• Paul the 105mm is too lightweight too deal with AFV’s. We used to operate an SPG called Abbot that had the 105mm and it couldn’t hurt an AFV except in direct fire and we knew that 40 – 50 years ago.

  5. Is there not a Boxer version of the AS90 available and I really like the Caesar system as well.

    Perhaps there are a couple of relatively straight forward solutions that would enhance the strike brigades going forward. probably worth getting some modules for boxer at worst.

  6. Morning all
    Good to see how small pieces of news can turn in to solid debate and discussion.
    With regards to the state of Royal Artillery – it has been an areas that has been neglected after years of operating in Afghanistan where the light gun and the advent of the drone took centre stage. Like other parts of the Army ORBAT, especially tanks, the inability of the military to fully sustain an all arms posture has left those that are not being heavily utilised to fall by the wayside.
    We have to remember that the option to take AS90 to Afghanistan was there but rejected on cost and logistical grounds, the same goes for CR2 which was suplimented in theatre by Dutch Leapord II’s and US Abrams tanks.
    L118 is a great weapon and provides the manoeuvrability, direct and indirect firepower and is light weight enough to support at the end of a long logistics chain – a life extension plan is well overdue.
    AS90, in its current guise, has reached the end of its effective life. The barrel is too short, the LRU’s need updating and refreshing and the engine needs to be completely overhauled or replaced by a model diesel unit. Giving it a 52 cal barrel, updated electronics and a new engine would give the platform another 15 years and align it to the CR2 OSD, or, the platform could be replaced completely with something from the market place – I am sure their are many out there.
    MLRS needs to be completely updated, I would suggest replaced with the latest US version, which allows the missile rack to rotate and fire off centre.
    As commentators have mentioned above, we seem to have left the mortar game – why? It provides cheap sustainable indirect fire the can suppress the enemy and allow infantry to better move around the battlefield.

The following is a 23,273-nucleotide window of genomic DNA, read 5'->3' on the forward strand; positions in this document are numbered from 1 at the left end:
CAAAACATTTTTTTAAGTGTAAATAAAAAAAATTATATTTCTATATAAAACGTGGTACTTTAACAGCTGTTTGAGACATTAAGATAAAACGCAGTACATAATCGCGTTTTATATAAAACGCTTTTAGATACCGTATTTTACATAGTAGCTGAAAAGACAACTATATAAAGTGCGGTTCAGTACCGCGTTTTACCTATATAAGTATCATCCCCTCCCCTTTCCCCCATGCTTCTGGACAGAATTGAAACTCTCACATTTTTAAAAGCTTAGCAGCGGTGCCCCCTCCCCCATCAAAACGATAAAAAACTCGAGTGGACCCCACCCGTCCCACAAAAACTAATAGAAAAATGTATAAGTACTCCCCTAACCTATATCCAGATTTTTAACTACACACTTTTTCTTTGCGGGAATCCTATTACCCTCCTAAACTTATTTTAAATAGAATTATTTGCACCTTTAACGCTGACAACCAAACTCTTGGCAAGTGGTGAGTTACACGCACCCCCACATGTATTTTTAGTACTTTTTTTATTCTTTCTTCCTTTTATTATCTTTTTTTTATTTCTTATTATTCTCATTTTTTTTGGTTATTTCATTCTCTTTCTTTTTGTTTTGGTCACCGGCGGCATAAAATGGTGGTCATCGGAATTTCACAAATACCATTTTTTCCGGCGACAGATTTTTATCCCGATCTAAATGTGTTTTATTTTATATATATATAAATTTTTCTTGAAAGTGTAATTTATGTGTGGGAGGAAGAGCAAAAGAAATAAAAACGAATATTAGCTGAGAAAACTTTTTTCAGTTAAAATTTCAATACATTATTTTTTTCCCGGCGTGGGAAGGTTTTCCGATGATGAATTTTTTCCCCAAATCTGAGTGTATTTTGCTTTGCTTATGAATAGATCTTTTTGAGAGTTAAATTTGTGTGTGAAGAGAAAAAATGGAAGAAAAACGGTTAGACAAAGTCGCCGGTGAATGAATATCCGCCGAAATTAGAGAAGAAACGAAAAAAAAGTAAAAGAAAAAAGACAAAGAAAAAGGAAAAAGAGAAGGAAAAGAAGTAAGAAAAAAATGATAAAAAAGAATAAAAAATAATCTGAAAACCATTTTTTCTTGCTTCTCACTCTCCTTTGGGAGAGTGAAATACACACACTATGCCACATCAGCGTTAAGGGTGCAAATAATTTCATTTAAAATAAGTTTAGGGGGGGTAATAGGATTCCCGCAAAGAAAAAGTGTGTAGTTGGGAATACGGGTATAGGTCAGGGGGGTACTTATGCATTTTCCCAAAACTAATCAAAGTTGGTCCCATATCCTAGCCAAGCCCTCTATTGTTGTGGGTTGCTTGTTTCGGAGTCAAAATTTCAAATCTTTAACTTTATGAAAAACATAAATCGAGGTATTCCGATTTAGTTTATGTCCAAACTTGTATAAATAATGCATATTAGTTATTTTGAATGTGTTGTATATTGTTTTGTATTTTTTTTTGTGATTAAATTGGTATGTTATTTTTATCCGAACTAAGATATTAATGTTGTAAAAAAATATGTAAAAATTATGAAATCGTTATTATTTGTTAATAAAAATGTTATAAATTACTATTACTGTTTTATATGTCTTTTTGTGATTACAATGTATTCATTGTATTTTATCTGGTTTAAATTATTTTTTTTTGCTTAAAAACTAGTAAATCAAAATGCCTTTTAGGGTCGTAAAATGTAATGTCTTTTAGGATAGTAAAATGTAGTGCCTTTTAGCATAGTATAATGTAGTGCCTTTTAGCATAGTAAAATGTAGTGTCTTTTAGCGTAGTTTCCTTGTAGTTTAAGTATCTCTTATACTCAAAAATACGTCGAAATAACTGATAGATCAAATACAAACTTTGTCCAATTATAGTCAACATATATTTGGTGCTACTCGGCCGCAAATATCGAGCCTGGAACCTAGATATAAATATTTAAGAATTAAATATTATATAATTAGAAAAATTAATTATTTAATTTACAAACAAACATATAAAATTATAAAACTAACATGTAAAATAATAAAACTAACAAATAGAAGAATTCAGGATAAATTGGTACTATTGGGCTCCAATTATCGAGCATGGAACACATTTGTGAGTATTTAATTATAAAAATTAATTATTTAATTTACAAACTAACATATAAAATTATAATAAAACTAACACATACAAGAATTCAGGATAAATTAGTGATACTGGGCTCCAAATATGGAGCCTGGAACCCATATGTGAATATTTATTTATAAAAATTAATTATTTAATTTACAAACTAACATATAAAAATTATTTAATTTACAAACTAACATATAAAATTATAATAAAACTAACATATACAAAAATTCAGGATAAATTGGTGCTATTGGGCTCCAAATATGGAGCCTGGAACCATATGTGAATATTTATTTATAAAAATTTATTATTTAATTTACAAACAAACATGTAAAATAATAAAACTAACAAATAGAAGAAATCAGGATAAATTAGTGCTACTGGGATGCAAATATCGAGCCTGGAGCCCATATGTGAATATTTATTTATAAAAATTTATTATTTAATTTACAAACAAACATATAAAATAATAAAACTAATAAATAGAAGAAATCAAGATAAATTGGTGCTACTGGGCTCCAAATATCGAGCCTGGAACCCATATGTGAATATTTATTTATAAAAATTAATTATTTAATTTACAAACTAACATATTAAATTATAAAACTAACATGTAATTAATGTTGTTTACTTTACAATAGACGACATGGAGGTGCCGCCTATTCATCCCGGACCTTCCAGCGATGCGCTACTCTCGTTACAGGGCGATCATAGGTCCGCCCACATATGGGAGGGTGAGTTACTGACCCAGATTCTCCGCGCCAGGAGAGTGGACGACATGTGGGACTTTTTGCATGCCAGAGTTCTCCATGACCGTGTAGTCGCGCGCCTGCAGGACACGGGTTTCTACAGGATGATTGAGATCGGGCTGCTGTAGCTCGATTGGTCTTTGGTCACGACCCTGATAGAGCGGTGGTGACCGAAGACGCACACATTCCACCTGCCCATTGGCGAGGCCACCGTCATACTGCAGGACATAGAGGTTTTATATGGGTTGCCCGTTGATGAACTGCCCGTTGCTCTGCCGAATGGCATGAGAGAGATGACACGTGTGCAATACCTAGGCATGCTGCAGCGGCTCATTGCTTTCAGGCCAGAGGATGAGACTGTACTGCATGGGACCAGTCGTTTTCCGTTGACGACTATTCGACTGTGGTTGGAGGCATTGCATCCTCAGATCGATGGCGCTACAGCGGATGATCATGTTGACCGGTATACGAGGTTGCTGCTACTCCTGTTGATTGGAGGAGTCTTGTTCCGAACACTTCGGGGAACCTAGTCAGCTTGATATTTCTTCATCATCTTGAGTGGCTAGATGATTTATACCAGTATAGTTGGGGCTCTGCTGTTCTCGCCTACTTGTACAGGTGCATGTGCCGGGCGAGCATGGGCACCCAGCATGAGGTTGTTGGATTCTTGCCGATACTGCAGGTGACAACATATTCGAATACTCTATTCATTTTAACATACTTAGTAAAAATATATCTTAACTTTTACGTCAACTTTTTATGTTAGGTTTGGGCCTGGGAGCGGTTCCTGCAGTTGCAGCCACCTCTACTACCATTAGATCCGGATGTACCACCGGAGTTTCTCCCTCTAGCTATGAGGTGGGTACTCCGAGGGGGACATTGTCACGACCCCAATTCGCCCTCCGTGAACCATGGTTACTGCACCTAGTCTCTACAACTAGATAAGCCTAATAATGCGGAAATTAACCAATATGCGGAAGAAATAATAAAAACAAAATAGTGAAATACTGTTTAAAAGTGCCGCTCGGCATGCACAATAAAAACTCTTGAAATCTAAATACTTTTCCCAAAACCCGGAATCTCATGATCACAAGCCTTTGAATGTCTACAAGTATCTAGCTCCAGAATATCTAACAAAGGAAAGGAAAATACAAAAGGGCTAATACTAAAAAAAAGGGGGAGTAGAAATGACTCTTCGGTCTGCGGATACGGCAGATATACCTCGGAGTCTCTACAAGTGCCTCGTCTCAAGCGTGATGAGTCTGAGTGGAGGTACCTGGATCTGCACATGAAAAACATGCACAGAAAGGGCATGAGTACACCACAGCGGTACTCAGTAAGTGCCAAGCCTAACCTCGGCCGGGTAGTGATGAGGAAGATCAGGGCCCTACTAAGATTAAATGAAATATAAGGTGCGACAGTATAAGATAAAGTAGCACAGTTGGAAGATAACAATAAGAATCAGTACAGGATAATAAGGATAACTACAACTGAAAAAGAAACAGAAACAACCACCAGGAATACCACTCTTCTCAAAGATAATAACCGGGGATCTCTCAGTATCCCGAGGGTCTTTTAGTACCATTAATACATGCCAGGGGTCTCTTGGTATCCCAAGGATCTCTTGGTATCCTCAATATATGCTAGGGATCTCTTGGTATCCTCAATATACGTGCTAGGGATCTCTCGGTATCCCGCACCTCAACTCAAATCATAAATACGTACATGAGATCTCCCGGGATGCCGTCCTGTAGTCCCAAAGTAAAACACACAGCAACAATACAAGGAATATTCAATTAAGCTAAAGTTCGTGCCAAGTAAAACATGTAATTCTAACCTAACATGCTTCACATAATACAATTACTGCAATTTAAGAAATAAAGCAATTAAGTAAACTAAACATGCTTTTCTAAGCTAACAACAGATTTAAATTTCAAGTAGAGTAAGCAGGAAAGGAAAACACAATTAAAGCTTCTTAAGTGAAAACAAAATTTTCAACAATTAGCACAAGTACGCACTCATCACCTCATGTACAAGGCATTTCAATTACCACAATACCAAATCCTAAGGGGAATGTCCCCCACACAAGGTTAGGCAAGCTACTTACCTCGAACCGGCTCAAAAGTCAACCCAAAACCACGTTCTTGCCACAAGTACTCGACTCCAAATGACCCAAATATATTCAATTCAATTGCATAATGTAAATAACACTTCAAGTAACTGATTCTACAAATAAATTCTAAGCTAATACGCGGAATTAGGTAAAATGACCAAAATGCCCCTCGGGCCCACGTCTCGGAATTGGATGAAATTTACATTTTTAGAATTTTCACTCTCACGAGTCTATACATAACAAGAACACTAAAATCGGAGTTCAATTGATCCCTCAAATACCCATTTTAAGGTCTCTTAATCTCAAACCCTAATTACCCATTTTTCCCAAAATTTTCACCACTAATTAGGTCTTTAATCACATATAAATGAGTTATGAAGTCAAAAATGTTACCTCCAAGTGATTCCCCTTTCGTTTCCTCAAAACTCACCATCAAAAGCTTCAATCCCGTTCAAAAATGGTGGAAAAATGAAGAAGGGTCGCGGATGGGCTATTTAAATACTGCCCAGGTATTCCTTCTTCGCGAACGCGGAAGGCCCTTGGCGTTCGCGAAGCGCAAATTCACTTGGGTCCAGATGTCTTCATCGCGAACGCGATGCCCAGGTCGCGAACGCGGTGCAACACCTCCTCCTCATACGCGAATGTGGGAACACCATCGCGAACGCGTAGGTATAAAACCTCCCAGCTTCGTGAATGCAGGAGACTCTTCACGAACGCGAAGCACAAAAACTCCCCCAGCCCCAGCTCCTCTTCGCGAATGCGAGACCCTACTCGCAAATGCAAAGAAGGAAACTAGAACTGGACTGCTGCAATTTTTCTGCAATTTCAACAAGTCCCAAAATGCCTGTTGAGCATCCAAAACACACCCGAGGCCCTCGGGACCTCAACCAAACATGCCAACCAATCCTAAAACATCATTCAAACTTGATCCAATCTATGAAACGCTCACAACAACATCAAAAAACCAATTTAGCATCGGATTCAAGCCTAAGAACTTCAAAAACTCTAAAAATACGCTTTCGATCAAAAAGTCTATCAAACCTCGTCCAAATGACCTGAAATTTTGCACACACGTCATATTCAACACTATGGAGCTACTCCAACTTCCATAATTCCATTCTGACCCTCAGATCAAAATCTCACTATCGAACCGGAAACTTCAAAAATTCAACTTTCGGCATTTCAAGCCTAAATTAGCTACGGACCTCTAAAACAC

The RA have some thinking to do over the next couple of months, do they focus on new capabilities like watchkeeper at the expense of their core role, providing gun fire support

  7. 160+ AS90 in storage where the British Army has most of its equipment nowadays. There seems to be no move to upgrade what is left or to upgrade 2 or more ‘reserve’ regiments at least. 45+ GLMRS AND 250+ CR2 also gathering dust and rust. With deployabe brigades reducing the army is now being deprived of its heavy stuff and all we be will left with is fast mobile strike brigades – God help us – with as much strike power for the most part to knock the skin off a rice pudding. The army has never adopted the 120m mortar although everybody else does. Our anti-tank capabilities? Zero. Warrior, Ajax and all IVF AND APC’S have to scoot after a short burst of 40mm if enemy armour is encountered. Simply not fit for the modern battlefield. For the navy, Albion, Bulwark and some marines are ‘saved’, the Navy gets two carriers so they have done pretty good. More ships on the way but dont hold your breath. The RAF has been promised two more typhoon squadrons to replace three tornado frontline squadrons, cheers Cameron! No reason why 120 typhoons cannot be retained as frontline, reserve and OCU’s. 4 lightning squadons of a similar make up – by 2024 please! – will give the RAF a formidable presence.
    Europe doesnt need us and the yanks never have. Scrap the new nuclear subs and then we can get out of Scotland and give them independance as well.At least we will get away from the droning of that dreadful woman but with the cut in subsidies to that country £30bn from Dreadnought, £15bn from foreign aid we be able to fund and field an effective balanced fighting force.Lossiemouth? Tough. The Scots dont get to cherry pick what they want. Open a new station in the NE of England or get them to contribute to Lossiemouth’s cosy.
    Of course its no good having all new shiny kit if we dont have the men and women to man it. This is highlighted time and again on this site but nobody seems to get it but keep banging on about buying 100 Apaches for christ’s sake. Latest news alert: 34 apaches in storage!! Do you really this govt wants to achieve these recruitment targets? If they do then lets get £20k+ starting pay after training minimum, and massively reduced deductions from pay for ‘keep’ etc. Homes upgraded, bonuses or tax free payments for encouragement and achievement and longer service time. Perhaps we can get the poles or romanians in.
    More cuts are coming, that is the only certainty our armed forces face. Morale is rock bottom in the army especially. Williamson will try his best l’m sure, but the treasury wins in the end, but the country loses. The Chiefs of Staff should resign en masse in protest instead of waiting to moan in their inevitable bloody autobiographies!

    • The AS90 reserve regiments comment is worth highlighting in my view.

      I think there are 2 reserve regiments supposed to be “aligned” to the 2 RA Regiments supporting the Armoured Brigades and both, like all the rest of the RA reserve gun regiments, have the Light Gun!

LEAVE A REPLY

Please enter your comment!
Please enter your name here